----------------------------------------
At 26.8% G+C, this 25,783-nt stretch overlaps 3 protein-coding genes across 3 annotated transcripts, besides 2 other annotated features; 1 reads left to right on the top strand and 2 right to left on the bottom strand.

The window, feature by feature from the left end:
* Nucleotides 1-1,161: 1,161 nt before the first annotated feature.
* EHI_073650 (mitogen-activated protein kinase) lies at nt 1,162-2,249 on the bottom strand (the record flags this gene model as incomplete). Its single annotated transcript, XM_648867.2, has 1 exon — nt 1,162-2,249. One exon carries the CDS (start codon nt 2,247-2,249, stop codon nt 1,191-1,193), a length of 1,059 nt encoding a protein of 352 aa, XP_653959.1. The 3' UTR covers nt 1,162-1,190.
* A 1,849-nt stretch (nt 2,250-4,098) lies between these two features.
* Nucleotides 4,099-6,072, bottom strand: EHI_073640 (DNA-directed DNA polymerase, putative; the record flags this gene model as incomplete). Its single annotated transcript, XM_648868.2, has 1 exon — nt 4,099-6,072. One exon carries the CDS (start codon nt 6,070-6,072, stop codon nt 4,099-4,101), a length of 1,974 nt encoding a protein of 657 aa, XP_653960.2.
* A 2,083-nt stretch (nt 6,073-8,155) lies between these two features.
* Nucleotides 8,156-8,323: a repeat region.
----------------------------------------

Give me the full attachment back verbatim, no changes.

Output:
At 26.8% G+C, this 25,783-nt stretch overlaps 3 protein-coding genes across 3 annotated transcripts, besides 2 other annotated features; 1 reads left to right on the top strand and 2 right to left on the bottom strand.

The window, feature by feature from the left end:
* Nucleotides 1-1,161: 1,161 nt before the first annotated feature.
* EHI_073650 (mitogen-activated protein kinase) lies at nt 1,162-2,249 on the bottom strand (the record flags this gene model as incomplete). Its single annotated transcript, XM_648867.2, has 1 exon — nt 1,162-2,249. One exon carries the CDS (start codon nt 2,247-2,249, stop codon nt 1,191-1,193), a length of 1,059 nt encoding a protein of 352 aa, XP_653959.1. The 3' UTR covers nt 1,162-1,190.
* A 1,849-nt stretch (nt 2,250-4,098) lies between these two features.
* Nucleotides 4,099-6,072, bottom strand: EHI_073640 (DNA-directed DNA polymerase, putative; the record flags this gene model as incomplete). Its single annotated transcript, XM_648868.2, has 1 exon — nt 4,099-6,072. One exon carries the CDS (start codon nt 6,070-6,072, stop codon nt 4,099-4,101), a length of 1,974 nt encoding a protein of 657 aa, XP_653960.2.
* A 2,083-nt stretch (nt 6,073-8,155) lies between these two features.
* Nucleotides 8,156-8,323: a repeat region.